Prince Andrew's excruciating 'plane crash' television interview

Prince Andrew’s excruciating ‘plane crash’ television interview

Prince Andrew
Move over Barnaby Joyce. There is a new tell-all television interview on the block that qualifies as the most excruciating, logic-defying, rambling, contradictory exchange ever to be broadcast.

The Duke of York, Prince Andrew, sat down with Emily Maitlis for BBC’s Newsnight in a 49 minute interview that went to air on Saturday evening in the UK in which he was asked about his links with Jeffrey Epstein and allegations he had sex with a then teen-aged Virginia Roberts Giuffre.

Train wreck doesn’t cover it.

“That was a plane crashing into an oil tanker, causing a tsunami, triggering a nuclear explosion-level bad,” is how, Charlie Proctor who edits the Royal Central website, put it.

It’s hardly surprising to discover that one of Prince Andrew’s top advisors left after the Duke of York reportedly decided to do the interview against advice. Any fears the advisor harboured about what may eventuate appear to be well-founded.

The interview has been unanimously slated – globally – as a total, unmitigated disaster. Prince Andrew’s abject lack of empathy for the victims of Jeffrey Epstein’s crimes was callous and his clumsy attempts to justify his friendship with Epstein only compounded it.

Royals very rarely do sit-down, no holds barred, tell-all interviews and this was compelling proof why that’s the case.

“Do I regret the fact that he has quite obviously conducted himself in a manner unbecoming? Yes,” he said referring to Epstein, who took his own life in his prison cell in August while facing charges of abusing dozens of underage girls.

“Unbecoming?” Maitlis asked, incredulously, in response.

Of all the words to describe a convicted sex offender ‘unbecoming’ is perhaps the most offensive in how extraordinarily inadequate it is in capturing the gravity of the crime.

Of the now-famous photograph in which Prince Andrew’s arm is around a young Virginia Roberts Giuffre’s waist he had “no recollection of that photograph ever being taken”.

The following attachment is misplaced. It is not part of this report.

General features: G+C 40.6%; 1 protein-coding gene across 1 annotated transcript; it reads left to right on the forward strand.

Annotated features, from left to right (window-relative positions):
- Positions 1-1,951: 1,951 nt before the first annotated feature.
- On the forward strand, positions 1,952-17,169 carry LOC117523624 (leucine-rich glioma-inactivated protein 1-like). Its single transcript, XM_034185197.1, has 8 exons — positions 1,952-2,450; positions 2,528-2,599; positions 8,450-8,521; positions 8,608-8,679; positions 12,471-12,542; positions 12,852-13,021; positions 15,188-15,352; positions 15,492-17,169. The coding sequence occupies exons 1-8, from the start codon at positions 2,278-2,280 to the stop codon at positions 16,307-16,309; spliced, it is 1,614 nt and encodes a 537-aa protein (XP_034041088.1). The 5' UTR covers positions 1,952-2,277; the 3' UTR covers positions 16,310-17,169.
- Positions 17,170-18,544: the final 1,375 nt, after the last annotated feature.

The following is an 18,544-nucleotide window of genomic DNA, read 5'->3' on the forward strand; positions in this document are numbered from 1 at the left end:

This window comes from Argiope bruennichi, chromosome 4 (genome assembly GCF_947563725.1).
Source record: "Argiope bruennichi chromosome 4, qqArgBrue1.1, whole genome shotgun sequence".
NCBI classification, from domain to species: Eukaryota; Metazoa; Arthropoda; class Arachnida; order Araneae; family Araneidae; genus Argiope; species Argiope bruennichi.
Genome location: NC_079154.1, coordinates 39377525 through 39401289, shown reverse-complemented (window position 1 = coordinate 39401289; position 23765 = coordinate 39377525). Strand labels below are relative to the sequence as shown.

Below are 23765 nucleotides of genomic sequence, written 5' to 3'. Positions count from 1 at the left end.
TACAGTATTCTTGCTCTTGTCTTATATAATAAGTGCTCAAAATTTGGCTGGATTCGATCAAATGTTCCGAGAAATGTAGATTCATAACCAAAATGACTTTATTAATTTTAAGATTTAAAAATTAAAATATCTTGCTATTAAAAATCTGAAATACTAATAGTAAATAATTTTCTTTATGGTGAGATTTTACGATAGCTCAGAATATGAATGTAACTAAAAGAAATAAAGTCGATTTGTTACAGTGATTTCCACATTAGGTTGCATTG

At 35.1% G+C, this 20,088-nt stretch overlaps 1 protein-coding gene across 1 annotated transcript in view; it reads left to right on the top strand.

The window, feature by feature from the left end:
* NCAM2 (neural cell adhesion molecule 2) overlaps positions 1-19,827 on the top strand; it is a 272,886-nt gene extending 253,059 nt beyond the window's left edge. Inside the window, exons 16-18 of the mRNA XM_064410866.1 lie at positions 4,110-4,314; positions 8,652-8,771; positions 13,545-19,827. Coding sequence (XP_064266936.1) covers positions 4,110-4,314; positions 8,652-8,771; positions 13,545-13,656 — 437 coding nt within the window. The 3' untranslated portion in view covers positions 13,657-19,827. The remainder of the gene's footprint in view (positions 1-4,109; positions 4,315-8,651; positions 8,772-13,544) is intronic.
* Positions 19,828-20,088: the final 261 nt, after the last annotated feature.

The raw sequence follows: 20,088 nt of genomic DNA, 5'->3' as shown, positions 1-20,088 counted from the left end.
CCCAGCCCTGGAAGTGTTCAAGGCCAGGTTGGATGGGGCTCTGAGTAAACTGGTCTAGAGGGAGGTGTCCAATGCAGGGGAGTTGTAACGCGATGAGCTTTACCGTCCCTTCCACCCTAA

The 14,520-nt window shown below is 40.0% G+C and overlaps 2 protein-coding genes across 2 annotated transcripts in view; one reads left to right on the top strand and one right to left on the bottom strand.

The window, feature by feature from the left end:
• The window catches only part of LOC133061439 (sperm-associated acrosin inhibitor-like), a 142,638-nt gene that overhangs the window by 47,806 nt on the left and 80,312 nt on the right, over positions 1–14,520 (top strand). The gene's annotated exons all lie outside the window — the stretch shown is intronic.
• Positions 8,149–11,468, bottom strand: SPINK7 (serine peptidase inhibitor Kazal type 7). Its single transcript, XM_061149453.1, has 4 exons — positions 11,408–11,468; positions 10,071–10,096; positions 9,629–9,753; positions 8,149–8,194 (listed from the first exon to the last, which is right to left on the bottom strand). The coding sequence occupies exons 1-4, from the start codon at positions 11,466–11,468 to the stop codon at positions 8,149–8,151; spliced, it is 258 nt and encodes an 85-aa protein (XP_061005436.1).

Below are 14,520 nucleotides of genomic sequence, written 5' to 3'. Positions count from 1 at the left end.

Apparently in a bid to convince the audience it couldn’t possibly be real (yet it’s a photograph?) he suggested it looked like it had been taken upstairs in a house, an area he didn’t believe he “ever went”.

As a member of the royal family Prince Andrew also said he was “not one to, as it were, hug, and public displays of affection are not something that I do”.

Yet images that have been steadily shared on social media since those remarks certainly cast doubt on this: there are countless images of the prince in various states of public and physical displays of affection with members of the public.

Further to his categorical denial of ever having met Roberts Giuffre, he said on the night in question he was at a pizza restaurant with one of his daughters.  Several viewers noted that the prince apparently had more disdain for the fact he was in a Pizza Express restaurant than he did for Epstein’s criminal conduct.

Prince Andrew said that Giuffre’s claims that he had sweated heavily during their alleged time together couldn’t be true because ‘at that time’ he had a “peculiar medical condition” that meant he didn’t sweat.

“If you’re a man it is a positive act to have sex with somebody,” the prince explained. “You have to … take some sort of positive action and so therefore if you try to forget it’s very difficult to try and forget a positive action and I do not remember anything.”


SNP politician Hannah Bardell described the interview as “sickening”.

“Prince Andrew literally has no remorse or regard for the women abused and clearly does not see the problem with being pals with Epstein … the systematic abuse of power is unbelievable.”

His attempts to explain why he continued to see Epstein after his conviction and first stint in jail were both galling and inconsistent.

He was ‘too honourable’ apparently to hold his friend to account. How very curious that none of the ‘honour’ was extended to Epstein’s underage victims? Not even almost two decades later.

If there is another television interview in the history of civilisation that depicts so brutally the systemic abuse of power, help us all.

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